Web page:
August 27, 2013 report
Economists find in large groups, money facilitates cooperation
It's relatively easy to decide whether you should cooperate with someone you already know. Have they proved trustworthy before? If you do them a favor, are they likely to do something for you in the future? In early hunter-gatherer societies, where everyone knew everyone else, determining when to cooperate and when to refuse probably wasn't very difficult.
Today, however, we interact frequently with strangers. For society to run smoothly, we must cooperate with people we've never met before and may never see again.
To find out whether money makes people in large societies more likely to cooperate, Camera's team designed a helping game, dividing subjects into pairs consisting of a "consumer" and a "producer." The consumer had the opportunity to help the producer, for a small cost.
The researchers placed the subjects in groups of 2,4, 8 and 32. When there were more than two people in a group, partners were unable to identify each other. As group size increased, the probability that current partners would be partners in the future, with an opportunity for reciprocation, decreased. Cooperation also decreased as group size increased.
In a later version of the game, the team gave subjects the opportunity to exchange tokens, which acted as an analog for money. A consumer could give a producer a token in exchange for help. This time, cooperation rates stayed the same, regardless of group size.
The researchers suggest that money provides stability as societies evolve and grow larger. It allows trust to exist in transactions between people who do not know each other. People trust that a stranger with money is less likely to try to get something for nothing than a stranger without money is.
Introducing money to a society does seem to incur a social cost. When tokens were included in the experiment, producers could either help in exchange for a token or help unconditionally, as a gift. Almost no gift-giving occurred at all. In comparison, earlier, when no tokens were available, all exchanges had been unconditional. Adding tokens caused the norm of monetary exchange to replace the norm of voluntary cooperation.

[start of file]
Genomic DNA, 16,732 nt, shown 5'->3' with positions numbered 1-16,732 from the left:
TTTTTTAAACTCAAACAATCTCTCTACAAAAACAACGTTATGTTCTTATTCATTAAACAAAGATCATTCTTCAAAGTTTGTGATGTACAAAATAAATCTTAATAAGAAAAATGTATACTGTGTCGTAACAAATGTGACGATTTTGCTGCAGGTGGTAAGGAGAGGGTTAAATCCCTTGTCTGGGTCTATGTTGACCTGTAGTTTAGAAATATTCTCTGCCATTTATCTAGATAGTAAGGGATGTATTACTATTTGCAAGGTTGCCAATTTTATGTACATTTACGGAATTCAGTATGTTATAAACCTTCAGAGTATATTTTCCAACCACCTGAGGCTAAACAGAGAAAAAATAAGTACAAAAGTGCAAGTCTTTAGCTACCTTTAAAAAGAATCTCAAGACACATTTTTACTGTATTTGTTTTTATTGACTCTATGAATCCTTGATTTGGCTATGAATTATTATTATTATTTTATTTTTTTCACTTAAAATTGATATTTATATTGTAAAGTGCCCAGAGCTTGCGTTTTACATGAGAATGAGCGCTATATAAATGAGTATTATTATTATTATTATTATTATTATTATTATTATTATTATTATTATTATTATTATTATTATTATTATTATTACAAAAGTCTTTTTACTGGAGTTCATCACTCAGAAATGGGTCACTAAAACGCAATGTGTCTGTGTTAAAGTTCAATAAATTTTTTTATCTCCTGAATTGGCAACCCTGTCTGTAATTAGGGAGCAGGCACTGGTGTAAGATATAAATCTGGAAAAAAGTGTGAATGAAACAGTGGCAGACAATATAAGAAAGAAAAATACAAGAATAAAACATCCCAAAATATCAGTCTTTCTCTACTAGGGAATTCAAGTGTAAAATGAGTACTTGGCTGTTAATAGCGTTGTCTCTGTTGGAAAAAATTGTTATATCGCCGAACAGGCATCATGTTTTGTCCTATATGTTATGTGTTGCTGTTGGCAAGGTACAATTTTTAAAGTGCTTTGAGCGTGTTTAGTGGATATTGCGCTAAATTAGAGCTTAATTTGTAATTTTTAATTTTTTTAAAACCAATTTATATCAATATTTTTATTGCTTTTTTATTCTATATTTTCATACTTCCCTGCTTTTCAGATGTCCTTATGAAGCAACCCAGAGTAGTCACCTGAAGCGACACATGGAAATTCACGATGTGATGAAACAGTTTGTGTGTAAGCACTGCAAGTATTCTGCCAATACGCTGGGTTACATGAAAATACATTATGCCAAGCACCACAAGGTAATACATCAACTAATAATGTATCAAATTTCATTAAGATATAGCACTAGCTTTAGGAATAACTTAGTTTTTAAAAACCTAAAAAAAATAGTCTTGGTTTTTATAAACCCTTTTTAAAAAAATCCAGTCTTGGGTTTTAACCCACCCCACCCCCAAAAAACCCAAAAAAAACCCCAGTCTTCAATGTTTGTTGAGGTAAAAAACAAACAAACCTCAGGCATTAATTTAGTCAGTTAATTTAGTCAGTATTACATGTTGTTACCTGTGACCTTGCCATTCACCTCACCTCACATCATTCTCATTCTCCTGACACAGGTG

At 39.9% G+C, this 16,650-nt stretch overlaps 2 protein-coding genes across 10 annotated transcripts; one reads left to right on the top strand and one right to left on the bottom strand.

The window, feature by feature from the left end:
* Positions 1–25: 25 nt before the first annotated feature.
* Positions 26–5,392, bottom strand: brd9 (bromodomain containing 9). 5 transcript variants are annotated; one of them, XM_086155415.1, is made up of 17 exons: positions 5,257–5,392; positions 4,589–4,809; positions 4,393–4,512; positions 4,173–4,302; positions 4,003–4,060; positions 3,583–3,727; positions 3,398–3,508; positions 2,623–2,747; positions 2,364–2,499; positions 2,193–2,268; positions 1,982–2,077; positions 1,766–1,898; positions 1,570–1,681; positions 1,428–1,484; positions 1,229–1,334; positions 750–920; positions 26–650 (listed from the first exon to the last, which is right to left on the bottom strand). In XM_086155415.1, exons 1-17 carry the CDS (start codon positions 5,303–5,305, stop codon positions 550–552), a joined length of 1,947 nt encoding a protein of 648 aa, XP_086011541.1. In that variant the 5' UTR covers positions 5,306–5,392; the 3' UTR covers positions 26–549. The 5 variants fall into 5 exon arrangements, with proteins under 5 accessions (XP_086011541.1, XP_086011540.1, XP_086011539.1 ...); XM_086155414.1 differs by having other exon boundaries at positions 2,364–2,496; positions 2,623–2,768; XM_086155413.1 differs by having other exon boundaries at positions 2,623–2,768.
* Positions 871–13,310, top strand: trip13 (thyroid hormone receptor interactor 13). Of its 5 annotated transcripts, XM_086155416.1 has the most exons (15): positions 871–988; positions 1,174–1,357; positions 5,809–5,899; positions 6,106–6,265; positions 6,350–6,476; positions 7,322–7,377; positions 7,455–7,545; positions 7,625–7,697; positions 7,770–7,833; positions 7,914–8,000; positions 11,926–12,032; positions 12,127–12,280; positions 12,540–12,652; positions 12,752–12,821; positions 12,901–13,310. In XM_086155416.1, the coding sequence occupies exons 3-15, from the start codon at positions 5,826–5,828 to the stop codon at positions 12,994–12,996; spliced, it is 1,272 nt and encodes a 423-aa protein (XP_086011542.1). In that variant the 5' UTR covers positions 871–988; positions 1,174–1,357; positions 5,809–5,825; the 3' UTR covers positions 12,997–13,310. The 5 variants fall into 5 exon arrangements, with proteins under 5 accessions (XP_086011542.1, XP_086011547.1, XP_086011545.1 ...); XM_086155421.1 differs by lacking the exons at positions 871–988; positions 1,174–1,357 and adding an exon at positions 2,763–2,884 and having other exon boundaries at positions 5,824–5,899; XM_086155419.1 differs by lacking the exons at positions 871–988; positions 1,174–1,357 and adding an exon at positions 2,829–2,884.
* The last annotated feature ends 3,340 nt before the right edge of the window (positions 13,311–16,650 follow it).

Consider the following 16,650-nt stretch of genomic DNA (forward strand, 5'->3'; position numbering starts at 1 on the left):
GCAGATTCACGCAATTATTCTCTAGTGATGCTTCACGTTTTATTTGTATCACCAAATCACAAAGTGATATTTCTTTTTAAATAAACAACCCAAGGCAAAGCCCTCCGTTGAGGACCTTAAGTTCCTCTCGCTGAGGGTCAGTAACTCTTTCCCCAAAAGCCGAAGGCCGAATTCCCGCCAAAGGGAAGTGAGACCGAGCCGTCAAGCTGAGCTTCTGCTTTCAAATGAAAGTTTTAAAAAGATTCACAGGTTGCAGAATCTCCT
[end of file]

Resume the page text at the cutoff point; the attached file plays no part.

What makes money essential for the functioning of modern society? Through an experiment, we present evidence for the existence of a relevant behavioral dimension in addition to the standard theoretical arguments. Subjects faced repeated opportunities to help an anonymous counterpart who changed over time. Cooperation required trusting that help given to a stranger today would be returned by a stranger in the future. Cooperation levels declined when going from small to large groups of strangers, even if monitoring and payoffs from cooperation were invariant to group size. We then introduced intrinsically worthless tokens. Tokens endogenously became money: subjects took to reward help with a token and to demand a token in exchange for help. Subjects trusted that strangers would return help for a token. Cooperation levels remained stable as the groups grew larger. In all conditions, full cooperation was possible through a social norm of decentralized enforcement, without using tokens. This turned out to be especially demanding in large groups. Lack of trust among strangers thus made money behaviorally essential. To explain these results, we developed an evolutionary model. When behavior in society is heterogeneous, cooperation collapses without tokens. In contrast, the use of tokens makes cooperation evolutionarily stable.
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